The records disclose that the private respondent’s Retirement Plan has been in effect for more than 30 years. The said plan is deemed integrated into the employment contract between private respondent and its employees as evidenced by the latter’s voluntary contribution through monthly salary deductions. Previous retirees have already enjoyed the benefits of the retirement plan, and ever since the said plan was effected, no questions or disagreement have been raised, until the same was made to apply to the petitioner. xxx
The problem with this line of reasoning is that a perusal of the rules and regulations of the plan shows that participation therein was not voluntary at all.
Rule III of the plan, on membership, stated:
SECTION 1 – MEMBERSHIP
All full-time Filipino employees of the University will automatically become members of the Plan, provided, however, that those who have retired from the University, even if rehired, are no longer eligible for membership in the Plan. A member who continues to serve the University cannot withdraw from the Plan.
xxx xxx xxx
SECTION 2 – EFFECTIVITY OF MEMBERSHIP
Membership in the Plan starts on the day a person is hired on a full-time basis by the University.
SECTION 3 – TERMINATION OF MEMBERSHIP
Termination of membership in the Plan shall be upon the death of the member, resignation or termination of employee’s contract by the University, or retirement from the University.
According to the assailed decision, respondent’s retirement plan “had been in effect for more than 30 years.” What was not pointed out, however, was that the retirement plan came into being in 197018 or 12 years after petitioner started working for respondent. In short, it was not part of the terms of employment to which petitioner agreed when she started working for respondent. Neither did it become part of those terms shortly thereafter, as the CA would have us believe.
Retirement is the result of a bilateral act of the parties, a voluntary agreement between the employer and the employee whereby the latter, after reaching a certain age agrees to sever his or her employment with the former.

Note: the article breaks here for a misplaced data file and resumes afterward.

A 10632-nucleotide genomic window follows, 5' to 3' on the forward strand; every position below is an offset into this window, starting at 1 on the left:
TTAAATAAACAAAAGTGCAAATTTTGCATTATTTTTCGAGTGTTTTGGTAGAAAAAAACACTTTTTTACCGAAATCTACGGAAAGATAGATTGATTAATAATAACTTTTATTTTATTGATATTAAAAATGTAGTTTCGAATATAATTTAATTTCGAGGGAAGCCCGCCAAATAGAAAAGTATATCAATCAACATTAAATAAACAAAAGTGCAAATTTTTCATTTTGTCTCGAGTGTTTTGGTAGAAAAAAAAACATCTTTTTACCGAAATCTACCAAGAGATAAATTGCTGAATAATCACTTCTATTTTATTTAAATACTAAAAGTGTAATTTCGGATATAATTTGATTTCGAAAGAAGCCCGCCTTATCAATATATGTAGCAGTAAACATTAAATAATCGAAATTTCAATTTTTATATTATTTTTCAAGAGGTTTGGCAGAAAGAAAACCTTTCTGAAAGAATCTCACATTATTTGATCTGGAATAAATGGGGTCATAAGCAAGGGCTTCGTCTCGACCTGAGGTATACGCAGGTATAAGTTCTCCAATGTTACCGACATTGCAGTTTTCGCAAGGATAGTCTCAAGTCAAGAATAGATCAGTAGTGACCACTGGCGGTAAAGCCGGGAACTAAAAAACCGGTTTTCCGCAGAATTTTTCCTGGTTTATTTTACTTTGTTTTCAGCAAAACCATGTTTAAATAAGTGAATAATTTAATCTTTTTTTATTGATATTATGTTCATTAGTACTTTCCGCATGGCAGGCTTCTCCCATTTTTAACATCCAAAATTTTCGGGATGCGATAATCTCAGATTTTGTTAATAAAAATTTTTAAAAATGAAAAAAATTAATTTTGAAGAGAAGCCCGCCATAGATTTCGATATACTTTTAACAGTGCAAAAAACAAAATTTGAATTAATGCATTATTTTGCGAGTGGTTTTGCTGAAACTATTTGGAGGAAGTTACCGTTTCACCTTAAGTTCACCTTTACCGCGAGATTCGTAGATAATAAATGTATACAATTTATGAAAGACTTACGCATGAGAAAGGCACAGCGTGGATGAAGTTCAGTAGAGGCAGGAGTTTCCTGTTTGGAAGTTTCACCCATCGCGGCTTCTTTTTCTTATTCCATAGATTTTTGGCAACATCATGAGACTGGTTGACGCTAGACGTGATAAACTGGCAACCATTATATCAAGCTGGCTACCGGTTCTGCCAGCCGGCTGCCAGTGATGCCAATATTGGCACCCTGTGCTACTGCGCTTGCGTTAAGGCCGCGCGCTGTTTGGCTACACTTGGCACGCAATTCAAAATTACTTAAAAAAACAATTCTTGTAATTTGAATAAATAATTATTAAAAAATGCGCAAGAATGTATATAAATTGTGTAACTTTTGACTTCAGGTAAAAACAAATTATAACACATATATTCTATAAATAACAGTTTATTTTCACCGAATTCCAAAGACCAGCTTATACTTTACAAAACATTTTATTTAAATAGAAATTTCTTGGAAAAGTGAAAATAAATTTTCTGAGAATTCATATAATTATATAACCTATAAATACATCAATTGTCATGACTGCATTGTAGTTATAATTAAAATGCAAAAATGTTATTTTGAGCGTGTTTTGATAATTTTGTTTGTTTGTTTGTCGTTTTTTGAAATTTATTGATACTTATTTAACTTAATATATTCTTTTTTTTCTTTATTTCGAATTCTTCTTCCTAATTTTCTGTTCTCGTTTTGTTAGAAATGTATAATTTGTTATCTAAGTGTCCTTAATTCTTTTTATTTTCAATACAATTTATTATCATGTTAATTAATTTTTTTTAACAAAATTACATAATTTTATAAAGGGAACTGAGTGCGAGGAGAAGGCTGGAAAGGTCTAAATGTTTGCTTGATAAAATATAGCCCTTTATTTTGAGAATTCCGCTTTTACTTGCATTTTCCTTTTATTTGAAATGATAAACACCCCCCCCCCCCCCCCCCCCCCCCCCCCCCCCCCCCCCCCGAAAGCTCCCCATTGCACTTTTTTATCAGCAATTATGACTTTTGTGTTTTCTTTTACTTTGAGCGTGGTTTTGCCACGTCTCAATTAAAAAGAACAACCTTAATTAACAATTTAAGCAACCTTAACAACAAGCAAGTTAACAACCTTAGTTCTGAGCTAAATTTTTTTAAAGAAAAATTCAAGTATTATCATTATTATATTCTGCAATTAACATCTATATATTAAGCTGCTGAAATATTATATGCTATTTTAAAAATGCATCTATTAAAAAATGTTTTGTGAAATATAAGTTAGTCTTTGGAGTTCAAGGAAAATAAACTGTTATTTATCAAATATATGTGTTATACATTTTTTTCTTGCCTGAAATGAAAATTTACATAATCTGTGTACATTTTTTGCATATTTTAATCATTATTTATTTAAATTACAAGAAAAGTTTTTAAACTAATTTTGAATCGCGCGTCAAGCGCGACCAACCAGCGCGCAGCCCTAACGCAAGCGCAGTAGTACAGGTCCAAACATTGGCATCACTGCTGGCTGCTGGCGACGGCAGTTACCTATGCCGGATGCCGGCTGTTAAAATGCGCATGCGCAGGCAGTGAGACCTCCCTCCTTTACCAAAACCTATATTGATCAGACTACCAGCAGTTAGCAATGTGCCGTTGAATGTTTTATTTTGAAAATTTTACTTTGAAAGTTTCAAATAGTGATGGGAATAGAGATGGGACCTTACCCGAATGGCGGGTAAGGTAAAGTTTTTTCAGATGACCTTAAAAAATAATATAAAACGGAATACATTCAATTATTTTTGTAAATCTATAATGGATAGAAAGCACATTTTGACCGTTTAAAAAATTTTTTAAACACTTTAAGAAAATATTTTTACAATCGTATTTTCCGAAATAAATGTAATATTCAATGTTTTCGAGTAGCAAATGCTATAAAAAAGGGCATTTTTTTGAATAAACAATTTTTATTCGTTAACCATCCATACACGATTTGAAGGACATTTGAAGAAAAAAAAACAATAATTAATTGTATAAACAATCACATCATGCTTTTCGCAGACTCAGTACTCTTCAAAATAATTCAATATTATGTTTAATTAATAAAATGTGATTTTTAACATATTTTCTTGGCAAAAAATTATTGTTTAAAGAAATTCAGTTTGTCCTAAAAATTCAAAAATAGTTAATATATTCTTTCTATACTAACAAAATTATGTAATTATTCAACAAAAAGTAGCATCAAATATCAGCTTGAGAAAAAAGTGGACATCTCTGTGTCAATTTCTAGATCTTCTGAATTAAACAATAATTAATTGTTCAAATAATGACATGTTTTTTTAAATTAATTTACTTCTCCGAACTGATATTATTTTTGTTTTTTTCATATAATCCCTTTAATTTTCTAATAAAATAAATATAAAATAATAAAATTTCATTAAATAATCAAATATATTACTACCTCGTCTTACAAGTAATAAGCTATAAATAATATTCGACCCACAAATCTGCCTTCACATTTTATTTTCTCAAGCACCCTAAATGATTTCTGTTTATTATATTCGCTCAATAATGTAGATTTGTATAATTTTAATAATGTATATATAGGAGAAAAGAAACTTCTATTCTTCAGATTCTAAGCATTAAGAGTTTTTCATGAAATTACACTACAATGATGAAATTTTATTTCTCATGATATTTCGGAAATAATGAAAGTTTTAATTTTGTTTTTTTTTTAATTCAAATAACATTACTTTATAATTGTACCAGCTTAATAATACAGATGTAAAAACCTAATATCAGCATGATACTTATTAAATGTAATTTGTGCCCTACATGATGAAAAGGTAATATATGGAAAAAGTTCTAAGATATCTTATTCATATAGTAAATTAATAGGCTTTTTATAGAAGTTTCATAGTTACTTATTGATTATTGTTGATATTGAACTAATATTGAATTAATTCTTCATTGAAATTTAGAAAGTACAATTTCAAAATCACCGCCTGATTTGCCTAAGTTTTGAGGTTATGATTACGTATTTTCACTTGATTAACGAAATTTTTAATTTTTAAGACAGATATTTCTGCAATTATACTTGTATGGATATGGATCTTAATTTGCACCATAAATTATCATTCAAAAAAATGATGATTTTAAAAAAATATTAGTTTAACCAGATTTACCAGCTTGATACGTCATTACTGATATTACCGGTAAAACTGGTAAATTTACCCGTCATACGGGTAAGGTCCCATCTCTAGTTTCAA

In this case, neither the CA nor the respondent cited any agreement, collective or otherwise, to justify the latter’s imposition of the early retirement age in its retirement plan, opting instead to harp on petitioner’s alleged “voluntary” contributions to the plan, which was simply untrue. The truth was that petitioner had no choice but to participate in the plan, given that the only way she could refrain from doing so was to resign or lose her job. It is axiomatic that employer and employee do not stand on equal footing, a situation which often causes an employee to act out of need instead of any genuine acquiescence to the employer. This was clearly just such an instance.
Not only was petitioner still a good eight years away from the compulsory retirement age but she was also still fully capable of discharging her duties as shown by the fact that respondent’s board of trustees seriously considered rehiring her after the effectivity of her “compulsory retirement.”
As already stated, an employer is free to impose a retirement age less than 65 for as long as it has the employees’ consent. Stated conversely, employees are free to accept the employer’s offer to lower the retirement age if they feel they can get a better deal with the retirement plan presented by the employer. Thus, having terminated petitioner solely on the basis of a provision of a retirement plan which was not freely assented to by her, respondent was guilty of illegal dismissal.
At this point, reinstatement is out of the question. Petitioner is now 71 years old and therefore well over the statutory compulsory retirement age. For this reason, we grant her separation pay in lieu of reinstatement. It is also for this reason that we modify the award of backwages in her favor, to be computed from the time of her illegal dismissal on November 18, 1993 up to her compulsory retirement age.